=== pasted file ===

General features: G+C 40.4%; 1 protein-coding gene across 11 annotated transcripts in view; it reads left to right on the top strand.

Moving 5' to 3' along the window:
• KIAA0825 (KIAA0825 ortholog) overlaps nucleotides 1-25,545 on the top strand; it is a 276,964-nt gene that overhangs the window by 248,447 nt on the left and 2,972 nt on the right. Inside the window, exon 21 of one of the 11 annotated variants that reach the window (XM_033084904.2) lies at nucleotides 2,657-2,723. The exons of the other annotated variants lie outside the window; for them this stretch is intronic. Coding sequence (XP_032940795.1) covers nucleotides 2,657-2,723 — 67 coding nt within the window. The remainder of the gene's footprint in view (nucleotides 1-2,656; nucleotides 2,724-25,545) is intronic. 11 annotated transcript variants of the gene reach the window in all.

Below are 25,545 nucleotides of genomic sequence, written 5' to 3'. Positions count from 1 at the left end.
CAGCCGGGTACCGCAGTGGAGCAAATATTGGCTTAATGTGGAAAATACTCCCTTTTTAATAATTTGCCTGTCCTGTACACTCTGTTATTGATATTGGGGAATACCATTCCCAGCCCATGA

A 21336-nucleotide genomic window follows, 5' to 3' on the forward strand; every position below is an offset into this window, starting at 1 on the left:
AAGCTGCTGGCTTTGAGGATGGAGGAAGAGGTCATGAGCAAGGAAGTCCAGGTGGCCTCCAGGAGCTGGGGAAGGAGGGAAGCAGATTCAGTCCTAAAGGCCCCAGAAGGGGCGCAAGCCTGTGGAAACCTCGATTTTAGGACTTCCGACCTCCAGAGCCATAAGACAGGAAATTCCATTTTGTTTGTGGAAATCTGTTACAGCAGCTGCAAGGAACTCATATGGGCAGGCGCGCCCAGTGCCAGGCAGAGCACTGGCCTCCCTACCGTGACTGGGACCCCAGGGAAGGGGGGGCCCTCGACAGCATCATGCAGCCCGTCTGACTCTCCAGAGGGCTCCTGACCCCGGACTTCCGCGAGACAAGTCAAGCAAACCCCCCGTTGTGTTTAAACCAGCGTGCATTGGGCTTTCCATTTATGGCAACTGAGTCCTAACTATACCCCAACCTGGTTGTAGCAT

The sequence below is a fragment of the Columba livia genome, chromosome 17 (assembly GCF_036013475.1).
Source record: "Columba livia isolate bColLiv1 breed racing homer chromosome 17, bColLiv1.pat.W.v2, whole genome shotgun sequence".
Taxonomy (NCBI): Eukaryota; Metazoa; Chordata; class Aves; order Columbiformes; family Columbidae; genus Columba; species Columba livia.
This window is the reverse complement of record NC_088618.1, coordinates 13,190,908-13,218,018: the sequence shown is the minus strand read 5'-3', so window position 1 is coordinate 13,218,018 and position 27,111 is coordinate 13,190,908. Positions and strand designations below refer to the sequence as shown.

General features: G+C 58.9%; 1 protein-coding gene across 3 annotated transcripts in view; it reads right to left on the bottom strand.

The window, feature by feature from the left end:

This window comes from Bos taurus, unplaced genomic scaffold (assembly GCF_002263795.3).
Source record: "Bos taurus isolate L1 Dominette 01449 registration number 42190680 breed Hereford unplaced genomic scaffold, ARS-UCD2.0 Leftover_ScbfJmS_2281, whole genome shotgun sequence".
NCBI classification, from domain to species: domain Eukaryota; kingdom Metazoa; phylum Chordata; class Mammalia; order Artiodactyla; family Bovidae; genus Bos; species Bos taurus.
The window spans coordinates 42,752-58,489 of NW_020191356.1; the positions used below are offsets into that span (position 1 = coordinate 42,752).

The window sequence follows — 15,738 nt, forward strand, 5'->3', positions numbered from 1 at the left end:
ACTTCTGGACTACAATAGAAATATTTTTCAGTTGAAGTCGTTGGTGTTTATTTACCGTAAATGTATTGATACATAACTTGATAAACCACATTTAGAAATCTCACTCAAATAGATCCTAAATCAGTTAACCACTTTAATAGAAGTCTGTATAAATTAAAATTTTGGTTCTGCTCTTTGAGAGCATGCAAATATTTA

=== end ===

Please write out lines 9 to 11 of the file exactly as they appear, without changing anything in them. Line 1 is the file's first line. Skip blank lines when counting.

Source record: "Columba livia isolate bColLiv1 breed racing homer chromosome 17, bColLiv1.pat.W.v2, whole genome shotgun sequence".
Taxonomy (NCBI): Eukaryota; Metazoa; Chordata; class Aves; order Columbiformes; family Columbidae; genus Columba; species Columba livia.
This window is the reverse complement of record NC_088618.1, coordinates 13,190,908-13,218,018: the sequence shown is the minus strand read 5'-3', so window position 1 is coordinate 13,218,018 and position 27,111 is coordinate 13,190,908. Positions and strand designations below refer to the sequence as shown.